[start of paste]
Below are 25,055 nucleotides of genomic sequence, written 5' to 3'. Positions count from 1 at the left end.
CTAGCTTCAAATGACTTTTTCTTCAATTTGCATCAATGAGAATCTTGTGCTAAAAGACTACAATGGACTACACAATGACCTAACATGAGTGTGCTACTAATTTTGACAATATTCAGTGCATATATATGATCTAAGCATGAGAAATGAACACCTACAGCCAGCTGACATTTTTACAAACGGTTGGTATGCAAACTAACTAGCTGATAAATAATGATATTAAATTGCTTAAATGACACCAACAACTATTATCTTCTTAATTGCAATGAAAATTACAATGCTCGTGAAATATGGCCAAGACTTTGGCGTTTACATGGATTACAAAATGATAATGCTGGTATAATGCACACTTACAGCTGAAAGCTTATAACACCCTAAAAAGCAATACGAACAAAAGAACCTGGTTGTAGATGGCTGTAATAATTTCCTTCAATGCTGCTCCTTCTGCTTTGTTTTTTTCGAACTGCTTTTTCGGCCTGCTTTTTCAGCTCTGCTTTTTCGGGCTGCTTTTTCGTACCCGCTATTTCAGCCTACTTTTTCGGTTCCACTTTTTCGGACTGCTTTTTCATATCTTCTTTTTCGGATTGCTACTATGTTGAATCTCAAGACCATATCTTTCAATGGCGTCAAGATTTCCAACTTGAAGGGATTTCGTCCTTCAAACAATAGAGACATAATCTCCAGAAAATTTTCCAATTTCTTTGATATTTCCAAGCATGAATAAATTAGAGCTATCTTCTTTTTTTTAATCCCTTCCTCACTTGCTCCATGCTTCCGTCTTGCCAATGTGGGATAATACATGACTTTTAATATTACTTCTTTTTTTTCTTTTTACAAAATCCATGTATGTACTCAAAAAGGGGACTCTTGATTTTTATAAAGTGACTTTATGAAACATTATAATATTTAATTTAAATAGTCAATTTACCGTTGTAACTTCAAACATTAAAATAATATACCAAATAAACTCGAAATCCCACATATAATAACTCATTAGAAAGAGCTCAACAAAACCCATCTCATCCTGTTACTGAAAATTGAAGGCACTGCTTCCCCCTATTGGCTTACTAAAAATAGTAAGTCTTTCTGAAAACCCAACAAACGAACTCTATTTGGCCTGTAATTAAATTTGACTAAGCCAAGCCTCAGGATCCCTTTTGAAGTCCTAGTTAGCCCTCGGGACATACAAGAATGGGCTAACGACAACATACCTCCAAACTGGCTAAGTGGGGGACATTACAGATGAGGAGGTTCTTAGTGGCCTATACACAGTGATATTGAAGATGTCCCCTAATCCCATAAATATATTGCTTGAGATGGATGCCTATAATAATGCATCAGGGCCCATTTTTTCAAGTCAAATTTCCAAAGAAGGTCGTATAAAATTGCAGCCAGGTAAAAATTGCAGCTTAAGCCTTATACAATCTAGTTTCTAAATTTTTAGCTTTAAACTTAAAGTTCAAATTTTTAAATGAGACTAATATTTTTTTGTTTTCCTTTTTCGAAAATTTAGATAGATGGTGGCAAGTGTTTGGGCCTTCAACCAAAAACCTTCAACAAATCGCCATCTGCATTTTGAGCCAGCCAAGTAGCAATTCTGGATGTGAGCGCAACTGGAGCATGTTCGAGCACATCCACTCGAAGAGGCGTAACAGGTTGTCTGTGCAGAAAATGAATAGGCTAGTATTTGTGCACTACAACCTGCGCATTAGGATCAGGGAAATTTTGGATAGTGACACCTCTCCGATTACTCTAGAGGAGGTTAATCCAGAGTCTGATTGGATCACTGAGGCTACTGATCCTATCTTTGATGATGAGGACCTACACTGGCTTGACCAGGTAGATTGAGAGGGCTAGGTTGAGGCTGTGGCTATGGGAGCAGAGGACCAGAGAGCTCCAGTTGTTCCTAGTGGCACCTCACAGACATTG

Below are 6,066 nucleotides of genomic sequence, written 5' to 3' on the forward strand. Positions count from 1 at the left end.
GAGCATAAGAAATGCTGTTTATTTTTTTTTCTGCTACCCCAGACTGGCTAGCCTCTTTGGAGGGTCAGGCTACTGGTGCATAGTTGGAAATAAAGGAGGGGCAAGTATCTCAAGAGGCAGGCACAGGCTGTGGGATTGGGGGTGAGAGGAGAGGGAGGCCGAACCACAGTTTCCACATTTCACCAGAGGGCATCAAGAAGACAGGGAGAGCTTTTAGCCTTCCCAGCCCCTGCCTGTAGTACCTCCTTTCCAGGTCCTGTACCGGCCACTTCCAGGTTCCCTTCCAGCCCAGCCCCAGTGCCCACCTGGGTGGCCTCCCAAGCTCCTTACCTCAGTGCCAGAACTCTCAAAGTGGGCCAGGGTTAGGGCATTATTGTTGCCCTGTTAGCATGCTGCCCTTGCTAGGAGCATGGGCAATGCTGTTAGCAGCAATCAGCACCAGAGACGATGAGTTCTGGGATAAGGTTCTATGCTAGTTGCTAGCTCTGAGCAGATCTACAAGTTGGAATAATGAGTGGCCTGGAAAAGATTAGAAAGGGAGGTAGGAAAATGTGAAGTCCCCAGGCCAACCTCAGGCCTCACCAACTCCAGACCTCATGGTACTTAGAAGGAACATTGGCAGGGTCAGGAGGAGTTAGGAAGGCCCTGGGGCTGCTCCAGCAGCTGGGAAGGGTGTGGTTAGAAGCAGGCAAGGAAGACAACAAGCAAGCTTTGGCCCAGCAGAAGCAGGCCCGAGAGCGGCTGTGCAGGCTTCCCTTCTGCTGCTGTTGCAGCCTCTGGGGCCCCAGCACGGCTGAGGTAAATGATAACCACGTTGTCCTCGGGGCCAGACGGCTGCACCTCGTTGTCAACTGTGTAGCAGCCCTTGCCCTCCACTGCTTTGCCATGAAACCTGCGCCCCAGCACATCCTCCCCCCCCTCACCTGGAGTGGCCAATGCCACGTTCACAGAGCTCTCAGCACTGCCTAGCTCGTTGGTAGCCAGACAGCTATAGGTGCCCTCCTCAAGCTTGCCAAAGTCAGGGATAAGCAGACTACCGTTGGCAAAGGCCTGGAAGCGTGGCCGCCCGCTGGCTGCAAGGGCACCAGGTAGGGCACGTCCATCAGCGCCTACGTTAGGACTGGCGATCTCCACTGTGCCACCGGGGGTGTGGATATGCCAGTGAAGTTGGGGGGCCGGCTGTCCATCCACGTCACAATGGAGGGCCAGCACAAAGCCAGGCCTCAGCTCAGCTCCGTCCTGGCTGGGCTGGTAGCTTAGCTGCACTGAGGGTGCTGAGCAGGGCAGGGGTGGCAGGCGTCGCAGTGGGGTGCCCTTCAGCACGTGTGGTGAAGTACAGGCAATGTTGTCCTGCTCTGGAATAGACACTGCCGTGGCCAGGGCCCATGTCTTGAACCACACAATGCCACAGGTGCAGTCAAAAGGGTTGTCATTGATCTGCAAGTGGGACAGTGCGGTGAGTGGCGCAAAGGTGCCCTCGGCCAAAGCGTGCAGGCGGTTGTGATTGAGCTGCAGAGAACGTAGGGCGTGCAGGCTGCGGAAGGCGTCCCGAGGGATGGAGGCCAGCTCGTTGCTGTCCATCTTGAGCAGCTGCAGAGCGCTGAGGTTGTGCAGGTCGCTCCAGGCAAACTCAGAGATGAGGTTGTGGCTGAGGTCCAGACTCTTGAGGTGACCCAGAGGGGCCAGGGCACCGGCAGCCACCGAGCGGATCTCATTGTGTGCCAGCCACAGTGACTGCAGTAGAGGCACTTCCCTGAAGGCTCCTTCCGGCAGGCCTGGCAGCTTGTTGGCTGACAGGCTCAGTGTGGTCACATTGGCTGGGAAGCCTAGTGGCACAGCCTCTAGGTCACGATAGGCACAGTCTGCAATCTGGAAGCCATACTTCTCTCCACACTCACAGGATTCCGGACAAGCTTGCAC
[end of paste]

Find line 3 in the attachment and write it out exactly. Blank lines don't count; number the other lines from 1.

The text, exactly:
Below are 6,066 nucleotides of genomic sequence, written 5' to 3' on the forward strand. Positions count from 1 at the left end.